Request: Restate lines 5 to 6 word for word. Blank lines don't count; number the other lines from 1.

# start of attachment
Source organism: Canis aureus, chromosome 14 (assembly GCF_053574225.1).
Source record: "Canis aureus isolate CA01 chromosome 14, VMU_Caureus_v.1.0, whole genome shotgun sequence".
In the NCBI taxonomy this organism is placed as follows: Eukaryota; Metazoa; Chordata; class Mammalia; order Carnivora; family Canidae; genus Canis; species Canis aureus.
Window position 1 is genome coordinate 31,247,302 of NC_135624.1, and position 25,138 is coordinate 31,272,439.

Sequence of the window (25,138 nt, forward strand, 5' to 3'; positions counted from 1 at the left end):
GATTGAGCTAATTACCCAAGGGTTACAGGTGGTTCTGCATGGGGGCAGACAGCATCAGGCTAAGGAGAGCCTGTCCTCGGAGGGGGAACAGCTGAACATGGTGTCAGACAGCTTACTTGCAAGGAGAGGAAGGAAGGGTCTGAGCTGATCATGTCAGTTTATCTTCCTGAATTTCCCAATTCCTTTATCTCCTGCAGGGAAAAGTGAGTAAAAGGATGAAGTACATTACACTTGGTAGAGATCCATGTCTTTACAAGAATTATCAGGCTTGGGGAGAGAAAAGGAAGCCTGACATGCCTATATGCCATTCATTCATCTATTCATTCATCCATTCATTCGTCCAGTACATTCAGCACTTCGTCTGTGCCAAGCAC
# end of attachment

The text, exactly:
Sequence of the window (25,138 nt, forward strand, 5' to 3'; positions counted from 1 at the left end):
GATTGAGCTAATTACCCAAGGGTTACAGGTGGTTCTGCATGGGGGCAGACAGCATCAGGCTAAGGAGAGCCTGTCCTCGGAGGGGGAACAGCTGAACATGGTGTCAGACAGCTTACTTGCAAGGAGAGGAAGGAAGGGTCTGAGCTGATCATGTCAGTTTATCTTCCTGAATTTCCCAATTCCTTTATCTCCTGCAGGGAAAAGTGAGTAAAAGGATGAAGTACATTACACTTGGTAGAGATCCATGTCTTTACAAGAATTATCAGGCTTGGGGAGAGAAAAGGAAGCCTGACATGCCTATATGCCATTCATTCATCTATTCATTCATCCATTCATTCGTCCAGTACATTCAGCACTTCGTCTGTGCCAAGCAC